A 36 year old man presented with a six month history of palpitations. An ECG in a different hospital had showed a sinus tachycardia. An echocardiogram had also been performed and reported as normal. There were no apparent clinical features to suggest Cushings Syndrome (BMI 26 kg/m2). Resting pulse was 86/min. BP was 140/90. Examination was otherwise unremarkable.
Baseline biochemical and haematological investigations including TFT, FBC were normal. Twenty-four hour ECG confirmed sinus tachycardia throughout with a mean heart rate of 90 BPM (range 60167). Urine VMA was normal at 5.4 mg/24 hours (06.3). Adrenal CT (while awaiting urine catecholamines) was requested and showed a left adrenal mass measuring 14×11×14 cm. MIBG scan was negative.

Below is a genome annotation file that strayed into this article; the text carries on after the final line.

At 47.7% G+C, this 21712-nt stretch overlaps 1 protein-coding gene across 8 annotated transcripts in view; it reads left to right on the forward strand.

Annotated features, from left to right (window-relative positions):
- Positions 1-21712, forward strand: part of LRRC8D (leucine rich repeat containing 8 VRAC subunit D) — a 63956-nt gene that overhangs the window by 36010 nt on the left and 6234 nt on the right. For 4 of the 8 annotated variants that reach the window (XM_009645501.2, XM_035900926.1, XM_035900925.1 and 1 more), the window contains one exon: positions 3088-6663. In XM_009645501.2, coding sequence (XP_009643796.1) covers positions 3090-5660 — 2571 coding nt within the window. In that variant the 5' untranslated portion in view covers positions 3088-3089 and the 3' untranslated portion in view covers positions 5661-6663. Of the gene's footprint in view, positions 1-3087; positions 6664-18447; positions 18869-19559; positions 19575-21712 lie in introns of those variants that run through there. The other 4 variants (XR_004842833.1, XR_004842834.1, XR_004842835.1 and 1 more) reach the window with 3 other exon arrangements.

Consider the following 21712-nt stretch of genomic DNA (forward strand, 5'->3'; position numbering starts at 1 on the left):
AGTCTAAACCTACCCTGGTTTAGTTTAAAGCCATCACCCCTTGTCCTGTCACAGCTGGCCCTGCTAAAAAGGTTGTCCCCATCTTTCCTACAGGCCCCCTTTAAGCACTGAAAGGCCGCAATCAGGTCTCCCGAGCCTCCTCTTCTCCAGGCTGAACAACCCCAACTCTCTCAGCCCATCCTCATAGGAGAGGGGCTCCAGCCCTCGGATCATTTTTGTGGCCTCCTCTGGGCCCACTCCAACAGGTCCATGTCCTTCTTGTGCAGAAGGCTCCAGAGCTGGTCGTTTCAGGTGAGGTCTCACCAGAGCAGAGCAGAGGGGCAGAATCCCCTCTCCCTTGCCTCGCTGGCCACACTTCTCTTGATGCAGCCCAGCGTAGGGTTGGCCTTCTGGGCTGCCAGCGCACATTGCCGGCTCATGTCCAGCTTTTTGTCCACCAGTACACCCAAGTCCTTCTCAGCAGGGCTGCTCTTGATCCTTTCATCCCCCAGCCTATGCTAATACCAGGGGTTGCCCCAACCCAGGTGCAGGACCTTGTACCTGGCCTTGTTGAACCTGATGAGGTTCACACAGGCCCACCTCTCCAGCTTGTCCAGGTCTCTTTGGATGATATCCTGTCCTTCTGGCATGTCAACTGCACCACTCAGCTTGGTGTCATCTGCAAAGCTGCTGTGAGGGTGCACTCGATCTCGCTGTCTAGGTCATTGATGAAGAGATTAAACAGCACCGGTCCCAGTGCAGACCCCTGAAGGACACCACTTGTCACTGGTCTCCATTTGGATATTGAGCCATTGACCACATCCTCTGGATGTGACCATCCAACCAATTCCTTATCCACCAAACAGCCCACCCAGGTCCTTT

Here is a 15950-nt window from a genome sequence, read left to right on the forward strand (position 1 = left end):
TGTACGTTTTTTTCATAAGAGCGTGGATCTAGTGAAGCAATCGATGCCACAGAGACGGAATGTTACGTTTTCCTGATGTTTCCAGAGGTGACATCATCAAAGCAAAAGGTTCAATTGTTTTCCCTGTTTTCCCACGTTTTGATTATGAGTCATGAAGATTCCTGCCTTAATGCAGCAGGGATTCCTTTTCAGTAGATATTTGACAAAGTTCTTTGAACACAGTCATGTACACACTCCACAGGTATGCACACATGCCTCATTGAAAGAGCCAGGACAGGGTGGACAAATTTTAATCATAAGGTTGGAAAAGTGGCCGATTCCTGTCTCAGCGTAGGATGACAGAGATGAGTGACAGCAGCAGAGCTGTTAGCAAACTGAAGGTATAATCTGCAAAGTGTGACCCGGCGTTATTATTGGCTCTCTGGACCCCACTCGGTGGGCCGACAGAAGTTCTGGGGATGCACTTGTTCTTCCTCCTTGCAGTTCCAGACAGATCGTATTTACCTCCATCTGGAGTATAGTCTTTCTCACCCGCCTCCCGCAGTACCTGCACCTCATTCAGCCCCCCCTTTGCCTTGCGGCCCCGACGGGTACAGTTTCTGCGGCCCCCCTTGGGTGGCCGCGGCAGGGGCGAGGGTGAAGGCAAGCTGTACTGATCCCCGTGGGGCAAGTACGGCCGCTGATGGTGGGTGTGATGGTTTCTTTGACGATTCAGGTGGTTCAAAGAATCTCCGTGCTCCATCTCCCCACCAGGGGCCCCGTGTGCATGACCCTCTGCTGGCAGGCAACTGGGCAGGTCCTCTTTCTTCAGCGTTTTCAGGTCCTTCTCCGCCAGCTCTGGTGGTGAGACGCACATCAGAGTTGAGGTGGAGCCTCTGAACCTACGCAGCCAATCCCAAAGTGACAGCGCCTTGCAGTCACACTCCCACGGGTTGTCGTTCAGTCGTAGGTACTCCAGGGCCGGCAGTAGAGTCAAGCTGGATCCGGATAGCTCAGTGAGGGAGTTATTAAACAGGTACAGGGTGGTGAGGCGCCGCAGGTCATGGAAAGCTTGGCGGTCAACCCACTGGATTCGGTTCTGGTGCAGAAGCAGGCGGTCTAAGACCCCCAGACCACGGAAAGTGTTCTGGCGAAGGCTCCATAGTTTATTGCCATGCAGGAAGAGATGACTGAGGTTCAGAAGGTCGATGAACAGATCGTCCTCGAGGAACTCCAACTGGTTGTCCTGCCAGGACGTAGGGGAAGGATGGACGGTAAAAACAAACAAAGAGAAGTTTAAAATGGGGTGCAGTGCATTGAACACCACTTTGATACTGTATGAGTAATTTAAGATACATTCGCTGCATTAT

Serum cortisol was high and failed to suppress with Dexamethasone. Urine HIAA was normal. The patient underwent laparascopic adrenalectomy. Histology of the adrenal mass was reported as adrenocortical carcinoma. His tachycardia resolved.
This case illustrates an unusual presentation with atypical symptoms. Symptoms of stress due to cortisol excess may be presenting features of Cushing syndrome. This diagnosis should be considered in such patients.
01 - 05 Apr 2006
European Society of Endocrinology